The Empire; Fight Back

The Empire; Fight Back

National pride, 'take a side' they chide, while people suffer worldwide

Hello Interactors,

The 80s band Tears for Fears released a new album recently. Their biggest hit, Everybody Wants to Rule the World has new meaning this week. What is it about empire building sociopaths in the West and the East that makes everybody want them to stop trying to rule the world?

As interactors, you’re special individuals self-selected to be a part of an evolutionary journey. You’re also members of an attentive community so I welcome your participation.

Please leave your comments below or email me directly.

Now let’s go…


Rurik, a Norse Viking prince, made his way south from present day Denmark, to establish a ruling government in Novgorod in what is now Russia. He was invited by Slavik and Finn-Ugrik people to apply his governing skills to their feuding tribes.

Rurik then extended his presence further south to a city called Kiev in 850. It took another 1000 years for Kiev to be pronounced Kyiv in Ukrainian. In Russian it’s still pronounced Kiev. This outpost became the center of what became the Kievan Rus; a loose collection of Slavic, Baltic, and Finnic peoples of Eastern and Northern Europe. The city was well positioned on a visible bank on a northern edge of the Dnieper River. Its convenient and defensible position allowed Rurik to reign over what became the Rurik Dynasty.

Rorik of Dorestad, as conceived by H. W. Koekkoek. Source: Wikipedia.

The people of modern-day Russia, Ukraine, and Belarus all stake claim to this origin story.

Rurik was replaced in 882 by his kinsman Oleg. It was Oleg that declared Kiev to be the capital of the Kievan Rus. Given the nexus of trading activity in Kiev it became a contested region. Oleg led many wars against semi-nomadic tribes from the south and the east.1

One hundred years later one of those leaders from the east, the Byzantine ruler Basil II, came asking for money. Then leader Vladimir of Kiev agreed so long as he could marry his sister. Basil II gave his sister over on the condition Vladimir, a pagan, convert to Orthodox Christianity. He not only agreed, but insisted everyone in the region convert as well. He baptized the people of Rus in 988 and just like that Christianity was spread throughout the region.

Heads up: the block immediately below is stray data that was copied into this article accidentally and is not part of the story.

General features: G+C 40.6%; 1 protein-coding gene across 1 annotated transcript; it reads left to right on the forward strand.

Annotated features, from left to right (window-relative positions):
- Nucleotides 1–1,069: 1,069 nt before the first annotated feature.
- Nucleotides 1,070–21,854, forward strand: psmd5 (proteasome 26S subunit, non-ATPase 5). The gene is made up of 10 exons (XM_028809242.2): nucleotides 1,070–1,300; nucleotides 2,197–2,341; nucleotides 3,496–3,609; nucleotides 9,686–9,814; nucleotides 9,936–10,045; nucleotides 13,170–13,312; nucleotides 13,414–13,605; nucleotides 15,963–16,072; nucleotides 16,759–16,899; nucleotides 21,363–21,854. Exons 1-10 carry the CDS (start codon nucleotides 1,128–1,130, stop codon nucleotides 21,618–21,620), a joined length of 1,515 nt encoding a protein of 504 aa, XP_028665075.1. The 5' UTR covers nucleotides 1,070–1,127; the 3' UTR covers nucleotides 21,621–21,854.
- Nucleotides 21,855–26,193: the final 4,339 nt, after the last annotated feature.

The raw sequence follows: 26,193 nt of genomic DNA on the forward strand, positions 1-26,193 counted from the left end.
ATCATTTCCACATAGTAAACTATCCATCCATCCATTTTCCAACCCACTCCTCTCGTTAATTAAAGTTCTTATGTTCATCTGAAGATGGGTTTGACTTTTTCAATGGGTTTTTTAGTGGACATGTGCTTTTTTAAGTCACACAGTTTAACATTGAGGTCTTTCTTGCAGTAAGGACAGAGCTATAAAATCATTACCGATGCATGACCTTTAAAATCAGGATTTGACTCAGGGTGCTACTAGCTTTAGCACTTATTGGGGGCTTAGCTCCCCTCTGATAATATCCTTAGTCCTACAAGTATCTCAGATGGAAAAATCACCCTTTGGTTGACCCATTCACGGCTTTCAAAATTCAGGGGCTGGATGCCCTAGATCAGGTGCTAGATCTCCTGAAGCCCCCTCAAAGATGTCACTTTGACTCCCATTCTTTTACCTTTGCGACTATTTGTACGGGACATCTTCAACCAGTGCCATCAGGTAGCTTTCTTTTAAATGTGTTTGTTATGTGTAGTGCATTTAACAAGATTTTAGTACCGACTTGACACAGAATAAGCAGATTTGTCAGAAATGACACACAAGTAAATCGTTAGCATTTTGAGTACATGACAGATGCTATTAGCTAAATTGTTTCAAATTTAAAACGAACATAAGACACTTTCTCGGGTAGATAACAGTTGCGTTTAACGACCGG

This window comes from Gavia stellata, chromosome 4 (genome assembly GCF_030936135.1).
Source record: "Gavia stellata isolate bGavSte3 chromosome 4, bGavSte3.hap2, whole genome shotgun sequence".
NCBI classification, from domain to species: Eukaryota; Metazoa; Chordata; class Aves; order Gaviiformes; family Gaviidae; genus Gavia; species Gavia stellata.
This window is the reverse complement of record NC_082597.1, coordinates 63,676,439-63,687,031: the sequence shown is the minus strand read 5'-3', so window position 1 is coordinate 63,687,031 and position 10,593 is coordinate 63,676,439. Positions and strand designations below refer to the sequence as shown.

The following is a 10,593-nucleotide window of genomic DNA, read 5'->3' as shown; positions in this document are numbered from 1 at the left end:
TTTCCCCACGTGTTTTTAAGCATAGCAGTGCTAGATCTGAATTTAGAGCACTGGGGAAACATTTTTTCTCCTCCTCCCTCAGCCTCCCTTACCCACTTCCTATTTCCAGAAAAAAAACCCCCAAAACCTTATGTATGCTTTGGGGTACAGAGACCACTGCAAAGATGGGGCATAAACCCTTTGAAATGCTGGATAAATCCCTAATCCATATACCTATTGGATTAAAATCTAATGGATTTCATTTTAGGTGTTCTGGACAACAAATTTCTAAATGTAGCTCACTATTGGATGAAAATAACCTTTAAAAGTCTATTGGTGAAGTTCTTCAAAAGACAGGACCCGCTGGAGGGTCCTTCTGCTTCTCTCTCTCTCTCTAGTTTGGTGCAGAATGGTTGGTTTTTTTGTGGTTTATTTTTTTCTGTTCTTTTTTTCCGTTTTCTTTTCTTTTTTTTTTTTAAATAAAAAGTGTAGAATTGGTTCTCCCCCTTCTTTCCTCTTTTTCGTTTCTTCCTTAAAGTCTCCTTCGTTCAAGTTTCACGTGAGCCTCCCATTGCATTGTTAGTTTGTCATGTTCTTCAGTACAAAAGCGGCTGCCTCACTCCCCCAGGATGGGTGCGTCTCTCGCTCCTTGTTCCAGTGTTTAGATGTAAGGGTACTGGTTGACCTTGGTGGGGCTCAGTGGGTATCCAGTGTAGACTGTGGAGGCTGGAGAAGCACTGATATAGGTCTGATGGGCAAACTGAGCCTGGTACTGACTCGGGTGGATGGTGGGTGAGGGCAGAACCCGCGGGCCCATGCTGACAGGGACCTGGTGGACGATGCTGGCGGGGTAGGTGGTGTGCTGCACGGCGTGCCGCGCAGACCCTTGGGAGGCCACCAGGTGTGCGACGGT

This Rus-Byzantine religio-political arrangement was no doubt influenced by the Roman Catholic Church who sought influence over this important Eurasian borderland.2 By 1054 there came an East-West schism in the church. Eastern Orthodox churches in Constantinople and those in Rome each viewed the other as drifting from the ‘true church’. They split between Orthodox Catholics of the East and Roman Catholics of the West. Though they both continued to largely share the same beliefs and practices.

There is no central Orthodox Church in Ukraine any longer. It has since splintered into a variety of denominations along with a myriad of other religions. It’s estimated 75% of Ukrainians believe in a Christian God.3 But another East-West schism has emerged this week as Putin and Russian Orthodox Patriarch Kirill seek to pull Ukraine back from the allure of the West. They both seek a centralized Russian Orthodox Church under Kirill and a central government under Putin. A forced religio-political unification of the people of Russia, Belarus, and Ukraine under a single language, religion, and government. Echoes of Oleg and Rurik and historic east-west tensions – Vladimir of Kiev meets Vladimir Putin.

In 1113 a document called The Primary Chronicle was written from which this history is documented. The first sentence reads,

“These are the narratives of bygone years regarding the origin of the land of Rus’, the first princes of Kiev, and from what source the land of Rus’ had its beginning.”

Seventy-four years later came another source of regional history, the Hypatian Chronicles, and with it the first printed occurrence of the word Oukraina – Ukraine.

The etymology of this word is debated to this day. The most popular interpretation comes from a Slavic word for ‘borderland’ or ‘frontier region’ but others argue it’s more possessive as in ‘territory’. Perspectives are as variable as their lineages.

A Dutch map from 1645 shows the word Okraina in the middle of wilderness. Wild indeed. By this time in history this region was known to be wild with wars fought over its land, riches, and strategic position between Europe and Asia. From the days of Rurik to today territories in western Ukraine, Belarus, and Moldova have cyclically been claimed by Germany, Astro-Hungary, Poland, Russia, and Ukraine. These boundaries have been contested, drawn, and redrawn since the invention of maps.

1645 map of Moscow, Russia and surrounding regions. By the Dutch cartographers Willem and Joan Blaeu. Source: Reddit

Maps played a significant role in attempts to ‘permanently’ define the boundaries of territories, and so did the proliferation of books that defined their historic narratives. The Gutenberg press, invented in the late 1400s, offered those with power and money to write and disseminate narratives coincident with territorial boundary maps that fit their view of the world and of history. This was the world’s first use of mass-media to control a particular geo-religio-political narrative and competing counter-narratives concerning regional communities. Many of which were communities of the imagination.